The French military in early World War Two have a somewhat unfortunate reputation, largely due to their rapid defeat in 1940. Much of this is attributed to faulty doctrine and equipment designed to incorrect assumptions about the developments occurring in military technology and theory.
While essentially correct it’s easy to overlook the fact that most countries also made mistakes in their military thinking at the same time. It also ignores the fact that French society as a whole had never really recovered from the horrors of the First World War and it was probably this factor that played the most significant part in the French surrender.
But that’s a discussion for another time.
The disparagement of the French military of 1940 is often seen lavished on the aircraft that the French Air Force flew in those first months of the war. Admittedly, many of France’s front-line aircraft did leave something to be desired in comparison to their German opposites.
But the French did have some good aircraft and, perhaps more importantly, some very good ideas as regards to future combat requirements.
And this little beauty is a good example.
The Société Nationale de Constructions Aeronautiques de Sud-Est (SNCASE) S.E.100.
Don’t be fooled by its similarity to Dory from “Finding Nemo”, or that it might have served as the inspiration for Thunderbird Two. Because the S.E.100 had the potential to be a remarkable aircraft, especially considering the dates and thinking behind it.
Intended to replace the Potez 631 heavy fighter, the S.E.100 evolved from an earlier design that was recognised as being too lightly armed and with inadequate engine power. In 1937 the designers went back to the drawing board and recreated it with more powerful engines and armament and in April 1938 construction began of the prototype – the S.E.100-01.
The aircraft was a two-man heavy escort and attack fighter.
The pilot sat in a narrow cockpit whilst the rear-gunner sat at the rear of the rather short fuselage, with a small crawl tunnel connecting the two positions.
The tricycle retracting landing gear certainly is unusual. Comprised of a single wheel in the nose on a rather long strut, the S.E.100 was a “tail-dragger” design which had outrigger landing wheels in each of the twin tail fins – which were actually taken from the D.500 fighter.
The aircraft’s layout certainly gave it an odd appearance on the ground, but in the air it presented a compact, if slightly bulbous, profile.
The aircraft employed a mixed construction build and was also intended to use a number of existing aircraft components and non-strategic materials with a mind to war production. The wing was of wooden construction and built as a box which housed the fuel tanks to which the leading and trailing edges were fitted. The ailerons were also unusual in that they articulated not just along the wing edge but also obliquely out at the wing tips.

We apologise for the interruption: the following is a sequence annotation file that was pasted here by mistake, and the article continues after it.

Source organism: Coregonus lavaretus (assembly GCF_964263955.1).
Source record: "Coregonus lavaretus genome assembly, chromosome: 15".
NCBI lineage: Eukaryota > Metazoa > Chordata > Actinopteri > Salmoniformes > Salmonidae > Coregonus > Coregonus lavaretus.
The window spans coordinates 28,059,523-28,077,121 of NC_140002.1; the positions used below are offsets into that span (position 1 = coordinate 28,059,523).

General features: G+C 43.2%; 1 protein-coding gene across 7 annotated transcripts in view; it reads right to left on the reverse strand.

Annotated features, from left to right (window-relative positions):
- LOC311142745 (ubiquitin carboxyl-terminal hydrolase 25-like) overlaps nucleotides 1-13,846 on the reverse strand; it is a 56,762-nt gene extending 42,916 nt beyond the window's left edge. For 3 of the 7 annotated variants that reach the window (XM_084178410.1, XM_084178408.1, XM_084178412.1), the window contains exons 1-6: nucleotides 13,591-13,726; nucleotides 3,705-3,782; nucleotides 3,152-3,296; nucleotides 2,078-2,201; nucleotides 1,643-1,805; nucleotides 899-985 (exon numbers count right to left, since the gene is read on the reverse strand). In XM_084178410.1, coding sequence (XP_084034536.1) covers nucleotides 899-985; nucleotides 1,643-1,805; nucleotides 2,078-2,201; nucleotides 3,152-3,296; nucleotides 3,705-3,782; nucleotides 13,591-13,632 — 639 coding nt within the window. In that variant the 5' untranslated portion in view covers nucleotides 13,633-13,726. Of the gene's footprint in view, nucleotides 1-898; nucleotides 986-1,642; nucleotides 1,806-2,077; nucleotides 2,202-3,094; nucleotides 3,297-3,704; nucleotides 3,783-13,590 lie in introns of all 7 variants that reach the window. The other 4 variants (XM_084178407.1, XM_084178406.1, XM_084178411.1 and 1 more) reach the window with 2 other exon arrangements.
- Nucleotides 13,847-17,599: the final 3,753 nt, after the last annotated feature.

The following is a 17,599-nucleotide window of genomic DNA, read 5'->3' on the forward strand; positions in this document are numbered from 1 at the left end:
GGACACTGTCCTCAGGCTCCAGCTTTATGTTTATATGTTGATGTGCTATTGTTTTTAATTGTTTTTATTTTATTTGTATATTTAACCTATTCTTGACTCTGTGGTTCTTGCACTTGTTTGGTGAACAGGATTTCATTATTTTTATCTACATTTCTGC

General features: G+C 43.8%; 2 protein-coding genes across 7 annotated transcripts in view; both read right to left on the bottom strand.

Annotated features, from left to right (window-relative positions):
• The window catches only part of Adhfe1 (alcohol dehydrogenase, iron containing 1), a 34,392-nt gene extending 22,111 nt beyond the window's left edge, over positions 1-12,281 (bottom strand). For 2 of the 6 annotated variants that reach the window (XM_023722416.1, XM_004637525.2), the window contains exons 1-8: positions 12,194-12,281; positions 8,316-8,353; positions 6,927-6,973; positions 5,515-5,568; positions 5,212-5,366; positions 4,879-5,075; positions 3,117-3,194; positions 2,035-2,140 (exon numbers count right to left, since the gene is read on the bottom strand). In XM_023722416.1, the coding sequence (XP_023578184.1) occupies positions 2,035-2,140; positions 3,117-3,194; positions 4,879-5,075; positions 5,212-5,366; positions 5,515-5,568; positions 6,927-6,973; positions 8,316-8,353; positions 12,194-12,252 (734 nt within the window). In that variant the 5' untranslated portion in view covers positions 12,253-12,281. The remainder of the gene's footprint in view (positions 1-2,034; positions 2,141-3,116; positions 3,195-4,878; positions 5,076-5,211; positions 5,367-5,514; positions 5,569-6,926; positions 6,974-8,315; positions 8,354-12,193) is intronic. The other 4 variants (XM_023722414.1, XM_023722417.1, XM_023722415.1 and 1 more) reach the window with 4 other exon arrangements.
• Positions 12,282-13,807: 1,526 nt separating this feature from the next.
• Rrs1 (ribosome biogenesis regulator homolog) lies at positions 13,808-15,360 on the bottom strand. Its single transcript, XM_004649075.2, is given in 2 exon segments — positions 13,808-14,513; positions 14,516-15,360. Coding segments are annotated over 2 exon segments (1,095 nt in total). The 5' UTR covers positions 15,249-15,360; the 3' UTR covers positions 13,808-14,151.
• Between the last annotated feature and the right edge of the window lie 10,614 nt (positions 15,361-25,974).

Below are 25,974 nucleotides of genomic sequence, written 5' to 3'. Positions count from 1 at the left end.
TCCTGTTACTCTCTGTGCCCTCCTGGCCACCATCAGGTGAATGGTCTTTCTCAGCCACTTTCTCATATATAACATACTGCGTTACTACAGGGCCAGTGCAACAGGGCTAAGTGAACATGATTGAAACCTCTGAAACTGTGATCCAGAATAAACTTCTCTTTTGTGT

The fuselage was of welded steel tube with metal skin.
Powerplant was composed of two Gnome-Rhone 14N 14-cylinder radial engines that produced 1,080 hp, with the cowlings being the same as used on the LeO 451 bomber.
The armament of the S.E.100-01 was also impressive, especially considering that this was pre-Second World War. The aircraft was fitted with four 20mm in the nose plus a single 20mm cannon mounted in the rear gunner’s position on an electro-pneumatic SAMM mounting.
The S.E.100-01 first flew on April 2, 1939 and demonstrated excellent performance. Improvements were then made to the wing root fairing and to the propellor spinners, and a top speed of 360 mph (580 km/h) was achieved. This was about 70mph (100km/h) faster than the Potez 631 and as a result an improved version was ordered for trials.
This proved fortunate as though the -01 flew very well the aircraft was lost in an accident in April 1940.
By this point the second aircraft, the S.E.100-02 was well advanced. This had a number of improvements over the -01. The crawl tunnel between the crew positions was removed and instead the space used to boost the fuselage fuel tank capacity. Bomb racks were also included as an option.
But the most notably change was in the amount of firepower carried. The original four nose mounted 20mm cannon was boosted to six. Additionally, the single dorsal mount was replaced with a turret carrying twin 20mm cannon. There was also a ventral gun position added, with another 20mm cannon, bringing armament up to nine 20mm cannon.
In early 1940 that was a staggering amount of firepower.
Plus, this was to be no theoretical aircraft. In June 1940 the Citroen plant began tooling up for production of the S.E.100. This would have had an all-metal wing and the undercarriage boosted to have twin forward landing gear, a single wheel retracting into the rear fuselage and retained the outriggers in the fins.
Additionally, armament was once again to be boosted in the production aircraft by fitting twin 20mm cannon in the ventral position – giving a total armament of ten 20mm cannon!
I may be wrong on this, but I’m pretty sure that no other nation was thinking about putting that sort of firepower on an imminent service aircraft in early 1940.
Three hundred of this variant were ordered, with deliveries expected to commence by the end of 1940. Of course, the extra weight expected from these additions would have impacted performance, and so plans were being drawn up to create further models with improved engines.
The S.E.101 would have used Pratt & Whitney Twin Wasps, while the -102 was intended to use an improved Gnome-Rhone engine. There are also some reports that consideration was being given to fitting Rolls Royce Merlins to the aircraft.
Of course, timing was against the aircraft and the German occupation in June 1940 saw it came to naught. The second prototype was never finished and was presumably scrapped, and the S.E.100, which had the potential to be one of the most heavily armed aircraft of the war, vanished into history.